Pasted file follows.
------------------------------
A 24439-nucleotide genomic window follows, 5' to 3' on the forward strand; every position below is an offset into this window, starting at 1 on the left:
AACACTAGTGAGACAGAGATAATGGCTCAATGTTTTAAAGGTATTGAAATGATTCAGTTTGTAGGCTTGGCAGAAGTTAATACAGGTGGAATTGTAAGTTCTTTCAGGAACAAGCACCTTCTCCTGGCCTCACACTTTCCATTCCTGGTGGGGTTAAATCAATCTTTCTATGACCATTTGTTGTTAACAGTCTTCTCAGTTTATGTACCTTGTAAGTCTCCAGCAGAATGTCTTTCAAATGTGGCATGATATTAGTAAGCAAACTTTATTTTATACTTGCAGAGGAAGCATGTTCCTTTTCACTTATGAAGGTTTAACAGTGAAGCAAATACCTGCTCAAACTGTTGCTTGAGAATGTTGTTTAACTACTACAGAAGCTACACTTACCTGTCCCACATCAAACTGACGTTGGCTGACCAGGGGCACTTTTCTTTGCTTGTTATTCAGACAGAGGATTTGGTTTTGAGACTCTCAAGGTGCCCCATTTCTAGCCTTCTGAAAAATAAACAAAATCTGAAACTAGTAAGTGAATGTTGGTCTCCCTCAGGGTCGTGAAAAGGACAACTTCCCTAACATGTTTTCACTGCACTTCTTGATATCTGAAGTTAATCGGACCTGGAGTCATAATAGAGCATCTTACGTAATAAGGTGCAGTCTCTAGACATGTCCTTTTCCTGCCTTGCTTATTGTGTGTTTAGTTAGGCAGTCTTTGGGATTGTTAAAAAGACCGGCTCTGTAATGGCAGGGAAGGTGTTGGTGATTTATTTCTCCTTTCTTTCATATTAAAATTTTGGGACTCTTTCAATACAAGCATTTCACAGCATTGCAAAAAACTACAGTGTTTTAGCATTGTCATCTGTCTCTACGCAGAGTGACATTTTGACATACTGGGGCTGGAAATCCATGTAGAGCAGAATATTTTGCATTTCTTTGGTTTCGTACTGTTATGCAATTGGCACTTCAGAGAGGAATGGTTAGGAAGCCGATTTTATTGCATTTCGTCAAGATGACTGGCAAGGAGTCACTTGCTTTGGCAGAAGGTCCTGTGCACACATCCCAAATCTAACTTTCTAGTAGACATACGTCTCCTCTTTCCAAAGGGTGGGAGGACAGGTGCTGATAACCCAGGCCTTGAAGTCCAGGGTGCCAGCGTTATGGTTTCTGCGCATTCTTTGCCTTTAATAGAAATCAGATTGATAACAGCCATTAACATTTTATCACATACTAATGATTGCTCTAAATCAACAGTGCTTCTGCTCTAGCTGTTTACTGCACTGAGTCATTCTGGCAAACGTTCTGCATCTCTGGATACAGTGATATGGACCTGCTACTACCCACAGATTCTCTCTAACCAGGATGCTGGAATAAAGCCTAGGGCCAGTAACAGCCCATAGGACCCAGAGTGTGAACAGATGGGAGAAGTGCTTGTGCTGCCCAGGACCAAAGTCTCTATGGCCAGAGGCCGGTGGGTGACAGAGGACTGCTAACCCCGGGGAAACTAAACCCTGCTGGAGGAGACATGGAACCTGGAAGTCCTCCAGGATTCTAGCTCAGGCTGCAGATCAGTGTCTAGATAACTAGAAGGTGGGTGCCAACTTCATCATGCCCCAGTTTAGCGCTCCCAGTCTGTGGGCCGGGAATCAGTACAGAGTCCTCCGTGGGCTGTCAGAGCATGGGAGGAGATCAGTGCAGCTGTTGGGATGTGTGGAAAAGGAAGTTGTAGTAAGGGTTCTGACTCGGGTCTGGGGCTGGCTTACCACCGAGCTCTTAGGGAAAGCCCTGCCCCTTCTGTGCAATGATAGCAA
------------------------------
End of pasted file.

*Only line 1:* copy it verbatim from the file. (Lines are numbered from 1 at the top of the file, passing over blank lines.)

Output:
A 24439-nucleotide genomic window follows, 5' to 3' on the forward strand; every position below is an offset into this window, starting at 1 on the left: